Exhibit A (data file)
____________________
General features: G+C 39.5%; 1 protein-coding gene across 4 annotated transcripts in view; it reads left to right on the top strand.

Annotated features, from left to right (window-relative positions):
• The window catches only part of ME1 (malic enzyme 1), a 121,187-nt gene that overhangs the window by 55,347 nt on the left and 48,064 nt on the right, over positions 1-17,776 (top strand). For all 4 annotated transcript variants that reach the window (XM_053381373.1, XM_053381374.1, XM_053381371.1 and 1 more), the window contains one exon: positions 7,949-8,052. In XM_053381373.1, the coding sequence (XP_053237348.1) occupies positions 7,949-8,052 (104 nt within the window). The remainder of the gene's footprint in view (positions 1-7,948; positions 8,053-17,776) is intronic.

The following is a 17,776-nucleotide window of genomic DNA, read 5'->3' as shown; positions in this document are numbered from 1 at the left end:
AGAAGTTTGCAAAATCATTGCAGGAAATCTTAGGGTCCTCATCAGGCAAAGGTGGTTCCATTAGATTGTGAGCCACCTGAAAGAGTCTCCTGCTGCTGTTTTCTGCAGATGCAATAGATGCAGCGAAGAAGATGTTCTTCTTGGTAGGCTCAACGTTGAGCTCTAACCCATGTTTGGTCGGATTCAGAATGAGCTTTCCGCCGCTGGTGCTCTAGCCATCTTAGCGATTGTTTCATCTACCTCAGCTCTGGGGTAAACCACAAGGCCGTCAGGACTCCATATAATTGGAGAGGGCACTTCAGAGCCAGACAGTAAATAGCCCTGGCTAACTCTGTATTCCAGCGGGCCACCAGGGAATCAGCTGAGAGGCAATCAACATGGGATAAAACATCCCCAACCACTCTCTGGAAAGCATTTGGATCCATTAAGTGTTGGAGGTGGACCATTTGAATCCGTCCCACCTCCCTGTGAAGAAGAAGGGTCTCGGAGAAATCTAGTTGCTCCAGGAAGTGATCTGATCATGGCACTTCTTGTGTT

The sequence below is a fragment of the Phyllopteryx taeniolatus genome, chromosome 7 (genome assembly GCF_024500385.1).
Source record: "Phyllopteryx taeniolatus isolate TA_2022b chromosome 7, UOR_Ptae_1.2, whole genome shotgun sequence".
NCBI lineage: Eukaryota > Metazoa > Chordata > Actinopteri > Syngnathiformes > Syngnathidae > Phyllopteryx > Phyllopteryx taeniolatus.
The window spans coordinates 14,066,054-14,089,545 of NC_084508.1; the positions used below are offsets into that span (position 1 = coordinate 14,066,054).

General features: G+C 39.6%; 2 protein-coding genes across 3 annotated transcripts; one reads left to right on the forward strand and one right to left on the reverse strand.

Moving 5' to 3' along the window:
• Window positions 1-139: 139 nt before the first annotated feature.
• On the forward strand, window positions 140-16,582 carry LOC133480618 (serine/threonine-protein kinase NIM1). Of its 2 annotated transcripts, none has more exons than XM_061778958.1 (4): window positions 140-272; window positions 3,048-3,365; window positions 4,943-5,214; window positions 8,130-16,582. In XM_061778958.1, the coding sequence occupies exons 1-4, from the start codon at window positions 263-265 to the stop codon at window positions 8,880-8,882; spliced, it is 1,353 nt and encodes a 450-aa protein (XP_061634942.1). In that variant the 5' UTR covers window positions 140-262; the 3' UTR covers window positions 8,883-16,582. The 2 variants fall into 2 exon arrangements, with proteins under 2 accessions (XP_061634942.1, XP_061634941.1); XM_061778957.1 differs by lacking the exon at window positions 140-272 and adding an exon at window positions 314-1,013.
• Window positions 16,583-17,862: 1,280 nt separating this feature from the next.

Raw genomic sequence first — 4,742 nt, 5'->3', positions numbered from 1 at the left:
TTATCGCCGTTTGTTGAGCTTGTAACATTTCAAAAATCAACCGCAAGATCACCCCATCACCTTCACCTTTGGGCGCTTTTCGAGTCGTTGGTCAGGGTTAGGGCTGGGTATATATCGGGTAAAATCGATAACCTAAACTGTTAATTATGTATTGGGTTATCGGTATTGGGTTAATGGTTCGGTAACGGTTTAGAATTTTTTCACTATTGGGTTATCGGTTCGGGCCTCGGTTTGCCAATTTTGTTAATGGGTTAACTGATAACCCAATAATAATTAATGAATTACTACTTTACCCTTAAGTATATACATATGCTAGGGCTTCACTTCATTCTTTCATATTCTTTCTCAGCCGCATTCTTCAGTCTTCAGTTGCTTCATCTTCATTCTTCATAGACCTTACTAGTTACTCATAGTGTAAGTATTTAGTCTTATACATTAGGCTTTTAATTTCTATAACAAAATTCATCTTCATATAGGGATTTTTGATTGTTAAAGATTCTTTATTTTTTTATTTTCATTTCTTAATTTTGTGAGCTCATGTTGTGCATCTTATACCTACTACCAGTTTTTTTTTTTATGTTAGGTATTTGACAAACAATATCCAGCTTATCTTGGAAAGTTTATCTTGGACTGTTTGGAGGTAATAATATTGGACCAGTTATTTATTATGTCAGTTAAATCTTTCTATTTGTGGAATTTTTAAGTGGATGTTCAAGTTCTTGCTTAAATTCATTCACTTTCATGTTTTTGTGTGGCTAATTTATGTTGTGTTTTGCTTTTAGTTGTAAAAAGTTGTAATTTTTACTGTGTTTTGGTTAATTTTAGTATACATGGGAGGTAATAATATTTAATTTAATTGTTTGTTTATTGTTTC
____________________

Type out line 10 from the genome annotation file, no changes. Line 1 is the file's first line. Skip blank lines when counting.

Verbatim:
General features: G+C 39.6%; 2 protein-coding genes across 3 annotated transcripts; one reads left to right on the forward strand and one right to left on the reverse strand.